An auditor said to have led a hurry-up effort to destroy documents in the Enron case was cooperating with congressional investigators a day after his accounting firm fired him, his attorneys said.

David Duncan, who oversaw Enron's audits from the Houston office of Arthur Andersen LLP, was to be interviewed Wednesday by staff from the House Energy and Commerce Committee.

On Tuesday, Andersen said Duncan organized a document destruction effort on Oct. 23 shortly after he learned the Securities and Exchange Commission was asking Enron for accounting information.

The effort ended Nov. 9 when Duncan's assistant e-mailed secretaries to "stop the shredding" -- a day after the firm had received a federal subpoena for documents.

As federal agency and congressional investigations into Enron widened, Sen. Patrick Leahy, D-Vt., chairman of the Senate Judiciary Committee, and Rep. John Conyers of Michigan, the House Judiciary panel's senior Democrat, asked the head of the Justice Department's probe to step aside.

Deputy Attorney General Larry Thompson, who is leading the criminal investigation, was a partner in a law firm, King and Spalding, that has represented Enron. Attorney General John Ashcroft already has recused himself because he received campaign donations from Enron for his 2000 Senate bid.

Along with Duncan's dismissal, Andersen said four partners in its Houston office would be stripped of management responsibilities. Among them, D. Stephen Goddard Jr., an Andersen managing partner, was a major fund-raiser for President Bush's 2000 campaign for the White House and was one of the "Pioneers" who raised at least $100,000. Enron has been Bush's largest campaign contributor over the years, giving more than $300,000 to his two races for governor and more than $100,000 in his run for president.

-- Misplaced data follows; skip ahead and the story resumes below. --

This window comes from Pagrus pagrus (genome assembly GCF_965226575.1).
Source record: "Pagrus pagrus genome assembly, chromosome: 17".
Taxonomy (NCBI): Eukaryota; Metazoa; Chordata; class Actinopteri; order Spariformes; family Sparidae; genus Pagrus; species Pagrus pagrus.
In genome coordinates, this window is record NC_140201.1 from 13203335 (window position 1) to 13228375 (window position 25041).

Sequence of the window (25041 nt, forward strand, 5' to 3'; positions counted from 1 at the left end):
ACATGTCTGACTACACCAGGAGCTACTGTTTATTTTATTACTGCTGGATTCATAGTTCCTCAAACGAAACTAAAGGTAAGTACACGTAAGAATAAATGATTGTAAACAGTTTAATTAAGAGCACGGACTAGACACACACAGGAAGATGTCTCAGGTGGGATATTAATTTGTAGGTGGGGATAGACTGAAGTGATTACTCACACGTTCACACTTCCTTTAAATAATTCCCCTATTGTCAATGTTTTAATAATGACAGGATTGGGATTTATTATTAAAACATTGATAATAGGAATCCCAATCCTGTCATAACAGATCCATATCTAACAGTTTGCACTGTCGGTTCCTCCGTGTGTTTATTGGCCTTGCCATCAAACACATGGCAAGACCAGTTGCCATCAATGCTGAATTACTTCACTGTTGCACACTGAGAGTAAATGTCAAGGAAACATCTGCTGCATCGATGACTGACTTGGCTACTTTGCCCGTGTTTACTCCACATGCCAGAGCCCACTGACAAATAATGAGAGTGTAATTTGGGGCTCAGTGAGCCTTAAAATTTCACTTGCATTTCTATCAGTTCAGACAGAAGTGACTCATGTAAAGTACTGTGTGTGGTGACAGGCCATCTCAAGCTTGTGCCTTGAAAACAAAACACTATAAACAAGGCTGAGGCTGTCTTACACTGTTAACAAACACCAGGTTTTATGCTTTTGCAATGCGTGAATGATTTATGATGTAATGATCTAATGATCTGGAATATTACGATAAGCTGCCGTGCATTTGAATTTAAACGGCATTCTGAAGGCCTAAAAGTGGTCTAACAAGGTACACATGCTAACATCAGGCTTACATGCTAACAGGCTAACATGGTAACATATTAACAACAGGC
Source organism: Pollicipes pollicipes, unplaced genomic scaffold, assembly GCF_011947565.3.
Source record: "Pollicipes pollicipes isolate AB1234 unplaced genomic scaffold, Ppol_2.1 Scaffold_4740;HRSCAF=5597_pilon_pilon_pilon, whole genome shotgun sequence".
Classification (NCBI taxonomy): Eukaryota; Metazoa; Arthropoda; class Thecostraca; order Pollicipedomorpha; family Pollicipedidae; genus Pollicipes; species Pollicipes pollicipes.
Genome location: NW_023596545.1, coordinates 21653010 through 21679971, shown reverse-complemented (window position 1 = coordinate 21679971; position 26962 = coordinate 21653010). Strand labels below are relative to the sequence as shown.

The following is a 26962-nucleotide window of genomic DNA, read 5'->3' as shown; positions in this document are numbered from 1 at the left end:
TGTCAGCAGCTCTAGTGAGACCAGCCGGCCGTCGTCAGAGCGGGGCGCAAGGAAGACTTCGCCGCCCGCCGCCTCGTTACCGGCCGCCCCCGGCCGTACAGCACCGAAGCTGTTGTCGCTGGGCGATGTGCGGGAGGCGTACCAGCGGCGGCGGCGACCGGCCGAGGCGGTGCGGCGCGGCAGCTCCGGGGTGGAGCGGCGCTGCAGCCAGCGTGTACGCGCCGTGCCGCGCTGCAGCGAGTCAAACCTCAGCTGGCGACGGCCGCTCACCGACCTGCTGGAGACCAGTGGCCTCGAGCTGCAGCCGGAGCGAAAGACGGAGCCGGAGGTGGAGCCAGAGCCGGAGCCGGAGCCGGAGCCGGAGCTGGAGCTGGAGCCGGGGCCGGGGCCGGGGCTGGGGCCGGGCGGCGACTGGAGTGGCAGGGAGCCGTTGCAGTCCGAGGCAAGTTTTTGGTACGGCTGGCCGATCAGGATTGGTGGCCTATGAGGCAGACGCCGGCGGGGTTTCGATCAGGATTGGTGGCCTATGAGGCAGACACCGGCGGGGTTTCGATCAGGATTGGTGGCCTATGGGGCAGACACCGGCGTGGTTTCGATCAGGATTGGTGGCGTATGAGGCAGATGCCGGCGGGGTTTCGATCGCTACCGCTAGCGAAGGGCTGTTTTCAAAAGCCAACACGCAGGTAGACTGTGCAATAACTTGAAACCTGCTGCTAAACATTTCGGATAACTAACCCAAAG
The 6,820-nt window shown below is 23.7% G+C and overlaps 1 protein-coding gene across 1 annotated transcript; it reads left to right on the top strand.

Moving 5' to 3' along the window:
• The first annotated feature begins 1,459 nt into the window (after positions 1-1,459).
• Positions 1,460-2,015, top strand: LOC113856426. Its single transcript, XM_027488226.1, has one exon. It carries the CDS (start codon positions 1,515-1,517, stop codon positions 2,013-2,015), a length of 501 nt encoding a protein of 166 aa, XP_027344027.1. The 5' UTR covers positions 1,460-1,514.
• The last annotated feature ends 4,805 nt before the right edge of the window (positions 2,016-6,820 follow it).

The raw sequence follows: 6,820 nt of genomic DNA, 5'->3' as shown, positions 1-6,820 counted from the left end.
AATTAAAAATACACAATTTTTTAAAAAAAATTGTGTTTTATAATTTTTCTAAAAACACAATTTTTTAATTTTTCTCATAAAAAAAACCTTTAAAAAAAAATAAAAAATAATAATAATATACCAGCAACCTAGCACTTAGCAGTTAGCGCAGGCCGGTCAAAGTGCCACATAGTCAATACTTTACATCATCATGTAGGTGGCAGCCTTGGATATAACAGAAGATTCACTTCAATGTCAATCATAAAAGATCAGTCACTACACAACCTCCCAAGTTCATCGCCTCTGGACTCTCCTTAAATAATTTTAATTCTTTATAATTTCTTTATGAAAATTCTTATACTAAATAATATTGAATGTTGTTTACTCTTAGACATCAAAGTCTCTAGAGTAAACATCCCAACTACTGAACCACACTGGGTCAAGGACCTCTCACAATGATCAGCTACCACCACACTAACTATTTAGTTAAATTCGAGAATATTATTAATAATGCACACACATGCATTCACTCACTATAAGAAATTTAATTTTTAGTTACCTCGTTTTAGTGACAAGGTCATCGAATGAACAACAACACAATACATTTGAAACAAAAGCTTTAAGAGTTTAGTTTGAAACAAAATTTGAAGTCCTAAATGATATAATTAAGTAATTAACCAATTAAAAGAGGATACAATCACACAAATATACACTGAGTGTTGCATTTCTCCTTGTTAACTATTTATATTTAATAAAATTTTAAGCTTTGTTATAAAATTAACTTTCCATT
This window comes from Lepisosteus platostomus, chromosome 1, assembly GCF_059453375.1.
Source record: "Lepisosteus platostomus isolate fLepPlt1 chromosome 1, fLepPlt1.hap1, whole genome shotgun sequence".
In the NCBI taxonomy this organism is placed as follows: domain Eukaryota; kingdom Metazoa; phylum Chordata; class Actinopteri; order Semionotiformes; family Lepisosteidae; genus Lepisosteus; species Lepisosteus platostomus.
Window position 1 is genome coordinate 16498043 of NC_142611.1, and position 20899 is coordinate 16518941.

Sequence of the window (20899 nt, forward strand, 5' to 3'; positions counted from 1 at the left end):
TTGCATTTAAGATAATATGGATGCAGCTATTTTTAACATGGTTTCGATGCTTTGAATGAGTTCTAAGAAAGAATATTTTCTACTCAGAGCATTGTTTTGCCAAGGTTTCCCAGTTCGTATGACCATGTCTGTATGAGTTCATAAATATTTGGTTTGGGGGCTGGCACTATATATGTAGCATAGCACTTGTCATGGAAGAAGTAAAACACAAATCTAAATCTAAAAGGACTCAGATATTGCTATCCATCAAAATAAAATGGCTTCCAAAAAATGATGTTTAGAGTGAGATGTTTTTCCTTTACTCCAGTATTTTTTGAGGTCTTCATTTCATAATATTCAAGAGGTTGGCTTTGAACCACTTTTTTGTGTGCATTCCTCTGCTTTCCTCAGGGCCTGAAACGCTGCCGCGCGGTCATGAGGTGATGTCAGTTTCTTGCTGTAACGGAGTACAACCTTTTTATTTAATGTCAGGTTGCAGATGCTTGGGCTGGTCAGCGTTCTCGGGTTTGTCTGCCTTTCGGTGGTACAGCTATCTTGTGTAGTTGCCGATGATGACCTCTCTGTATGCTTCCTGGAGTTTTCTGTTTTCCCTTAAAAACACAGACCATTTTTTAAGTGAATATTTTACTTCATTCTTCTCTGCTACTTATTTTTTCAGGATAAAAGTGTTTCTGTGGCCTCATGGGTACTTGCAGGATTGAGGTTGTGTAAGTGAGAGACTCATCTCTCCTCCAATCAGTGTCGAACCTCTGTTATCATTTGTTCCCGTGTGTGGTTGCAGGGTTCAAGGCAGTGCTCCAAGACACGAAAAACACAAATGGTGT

In New York Wednesday, Wall Street powerhouse J.P. Morgan Chase & Co. reported a big loss for the fourth quarter of last year, in large part because of its loans to bankrupt Enron that went bad. J.P. Morgan's results were far below analysts' estimates. Citigroup Inc., another large Enron creditor, is expected to take a hit when it reports earnings Thursday.

Duncan, like all witnesses, can refuse to talk to investigators unless given a limited grant of immunity from prosecution, meaning that his own statements would not be used against him.

But "Duncan appears willing to cooperate and to the best of my knowledge there's been no discussion of any immunity," committee spokesman Ken Johnson said Tuesday night.

The auditor may have relied on an Oct. 12 e-mail from an Andersen attorney who forwarded a copy of the firm's policy which allows for destruction of some documents.

"Mr. Duncan is cooperating with all investigations. ... He did nothing wrong" and "he followed the instructions of an Andersen in-house lawyer in handling documents," said a statement from the law firm of Sullivan & Cromwell.

Duncan's lawyers disputed Andersen's assessment.